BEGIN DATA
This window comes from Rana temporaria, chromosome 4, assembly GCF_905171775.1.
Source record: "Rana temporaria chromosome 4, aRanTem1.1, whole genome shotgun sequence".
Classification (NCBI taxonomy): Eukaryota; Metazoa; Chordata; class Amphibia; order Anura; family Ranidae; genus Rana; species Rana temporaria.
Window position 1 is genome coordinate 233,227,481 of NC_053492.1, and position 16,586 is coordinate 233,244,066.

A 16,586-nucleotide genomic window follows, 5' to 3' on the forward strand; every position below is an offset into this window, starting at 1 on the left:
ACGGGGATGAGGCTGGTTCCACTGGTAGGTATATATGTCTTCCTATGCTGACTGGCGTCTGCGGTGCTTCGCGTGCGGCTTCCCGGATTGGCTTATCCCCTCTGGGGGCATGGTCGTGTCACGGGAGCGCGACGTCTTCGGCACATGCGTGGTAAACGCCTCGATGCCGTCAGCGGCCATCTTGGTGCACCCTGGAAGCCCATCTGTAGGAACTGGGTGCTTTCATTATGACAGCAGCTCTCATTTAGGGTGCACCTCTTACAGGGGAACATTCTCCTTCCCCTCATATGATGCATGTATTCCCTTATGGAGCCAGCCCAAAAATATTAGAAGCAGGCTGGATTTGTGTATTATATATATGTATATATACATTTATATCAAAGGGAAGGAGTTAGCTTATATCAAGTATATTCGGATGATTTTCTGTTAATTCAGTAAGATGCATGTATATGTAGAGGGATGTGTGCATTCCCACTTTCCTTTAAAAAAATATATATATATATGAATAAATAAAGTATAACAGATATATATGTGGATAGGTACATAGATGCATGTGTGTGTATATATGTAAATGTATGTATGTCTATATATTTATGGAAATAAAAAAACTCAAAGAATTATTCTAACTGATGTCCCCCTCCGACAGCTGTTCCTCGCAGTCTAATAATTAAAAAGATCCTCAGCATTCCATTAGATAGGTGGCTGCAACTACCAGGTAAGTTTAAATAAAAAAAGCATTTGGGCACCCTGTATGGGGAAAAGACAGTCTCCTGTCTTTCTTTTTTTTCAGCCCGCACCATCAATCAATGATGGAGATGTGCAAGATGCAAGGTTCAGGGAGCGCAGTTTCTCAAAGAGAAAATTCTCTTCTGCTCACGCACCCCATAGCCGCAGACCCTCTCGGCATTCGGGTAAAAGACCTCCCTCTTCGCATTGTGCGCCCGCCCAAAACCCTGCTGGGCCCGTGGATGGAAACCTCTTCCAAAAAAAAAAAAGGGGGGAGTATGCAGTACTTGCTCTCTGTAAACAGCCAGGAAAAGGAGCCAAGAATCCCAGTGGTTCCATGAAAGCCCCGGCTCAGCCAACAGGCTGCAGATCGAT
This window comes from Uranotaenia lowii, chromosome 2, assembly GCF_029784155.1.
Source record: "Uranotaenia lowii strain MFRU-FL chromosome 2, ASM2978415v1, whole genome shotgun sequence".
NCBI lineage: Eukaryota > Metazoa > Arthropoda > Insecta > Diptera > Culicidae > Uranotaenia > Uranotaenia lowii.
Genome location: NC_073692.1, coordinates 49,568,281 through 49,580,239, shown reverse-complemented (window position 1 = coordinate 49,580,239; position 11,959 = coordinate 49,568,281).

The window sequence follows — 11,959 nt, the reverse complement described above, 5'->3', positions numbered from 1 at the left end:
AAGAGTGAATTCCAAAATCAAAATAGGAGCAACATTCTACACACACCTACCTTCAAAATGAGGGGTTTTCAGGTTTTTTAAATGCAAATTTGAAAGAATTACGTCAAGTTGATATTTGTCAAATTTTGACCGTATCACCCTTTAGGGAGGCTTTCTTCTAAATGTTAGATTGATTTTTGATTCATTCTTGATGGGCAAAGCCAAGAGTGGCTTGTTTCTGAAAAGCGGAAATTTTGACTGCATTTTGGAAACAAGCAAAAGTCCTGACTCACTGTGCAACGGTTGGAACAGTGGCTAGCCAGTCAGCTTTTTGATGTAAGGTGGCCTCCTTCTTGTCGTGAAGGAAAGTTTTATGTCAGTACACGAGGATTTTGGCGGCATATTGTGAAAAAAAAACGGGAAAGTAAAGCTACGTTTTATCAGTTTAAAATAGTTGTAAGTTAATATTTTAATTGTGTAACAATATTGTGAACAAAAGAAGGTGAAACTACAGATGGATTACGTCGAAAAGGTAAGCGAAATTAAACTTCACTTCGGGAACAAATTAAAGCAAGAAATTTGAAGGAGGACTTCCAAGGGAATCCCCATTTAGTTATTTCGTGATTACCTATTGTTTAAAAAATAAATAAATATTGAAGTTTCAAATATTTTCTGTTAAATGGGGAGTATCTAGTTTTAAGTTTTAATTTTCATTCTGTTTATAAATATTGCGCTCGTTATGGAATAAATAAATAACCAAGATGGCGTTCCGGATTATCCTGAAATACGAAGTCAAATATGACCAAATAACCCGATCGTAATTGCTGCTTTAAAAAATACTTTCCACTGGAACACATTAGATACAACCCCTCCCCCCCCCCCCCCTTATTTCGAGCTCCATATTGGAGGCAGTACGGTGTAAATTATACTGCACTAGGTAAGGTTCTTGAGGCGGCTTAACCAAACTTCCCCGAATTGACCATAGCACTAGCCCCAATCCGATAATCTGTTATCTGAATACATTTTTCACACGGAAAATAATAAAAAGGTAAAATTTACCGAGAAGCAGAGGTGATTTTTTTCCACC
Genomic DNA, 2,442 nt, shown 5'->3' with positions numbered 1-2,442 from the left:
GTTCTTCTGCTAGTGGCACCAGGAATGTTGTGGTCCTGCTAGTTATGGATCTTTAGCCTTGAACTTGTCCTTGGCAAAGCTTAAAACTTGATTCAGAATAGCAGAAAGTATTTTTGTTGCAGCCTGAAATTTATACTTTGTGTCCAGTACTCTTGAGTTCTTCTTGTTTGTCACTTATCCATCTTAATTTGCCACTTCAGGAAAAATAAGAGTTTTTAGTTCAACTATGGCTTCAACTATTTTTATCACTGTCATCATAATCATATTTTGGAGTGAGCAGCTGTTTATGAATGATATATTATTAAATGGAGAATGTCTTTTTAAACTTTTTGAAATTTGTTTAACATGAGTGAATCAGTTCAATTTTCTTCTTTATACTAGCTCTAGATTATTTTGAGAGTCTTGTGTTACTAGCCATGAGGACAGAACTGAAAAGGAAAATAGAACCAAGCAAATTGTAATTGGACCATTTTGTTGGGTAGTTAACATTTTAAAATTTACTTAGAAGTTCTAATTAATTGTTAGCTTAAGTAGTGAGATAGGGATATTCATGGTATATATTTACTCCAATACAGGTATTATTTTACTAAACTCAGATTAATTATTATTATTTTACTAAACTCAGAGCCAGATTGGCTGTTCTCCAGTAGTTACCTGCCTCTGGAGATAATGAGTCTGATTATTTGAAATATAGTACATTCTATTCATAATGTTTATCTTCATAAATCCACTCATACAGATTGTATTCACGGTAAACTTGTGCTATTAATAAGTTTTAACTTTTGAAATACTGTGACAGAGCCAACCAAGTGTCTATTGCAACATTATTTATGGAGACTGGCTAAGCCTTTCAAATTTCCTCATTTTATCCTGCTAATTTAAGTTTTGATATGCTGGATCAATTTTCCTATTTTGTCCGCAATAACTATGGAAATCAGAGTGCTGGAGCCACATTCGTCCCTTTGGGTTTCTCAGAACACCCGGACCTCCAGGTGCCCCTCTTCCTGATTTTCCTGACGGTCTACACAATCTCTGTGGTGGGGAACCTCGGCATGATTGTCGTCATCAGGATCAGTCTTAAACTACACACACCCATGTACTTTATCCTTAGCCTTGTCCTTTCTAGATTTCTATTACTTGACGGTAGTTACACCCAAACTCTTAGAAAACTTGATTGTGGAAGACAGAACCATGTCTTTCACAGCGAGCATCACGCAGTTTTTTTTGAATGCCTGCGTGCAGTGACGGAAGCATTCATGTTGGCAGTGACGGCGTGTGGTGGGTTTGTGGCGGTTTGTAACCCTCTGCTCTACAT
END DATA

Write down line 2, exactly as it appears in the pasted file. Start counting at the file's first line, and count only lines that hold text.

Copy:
Source record: "Rana temporaria chromosome 4, aRanTem1.1, whole genome shotgun sequence".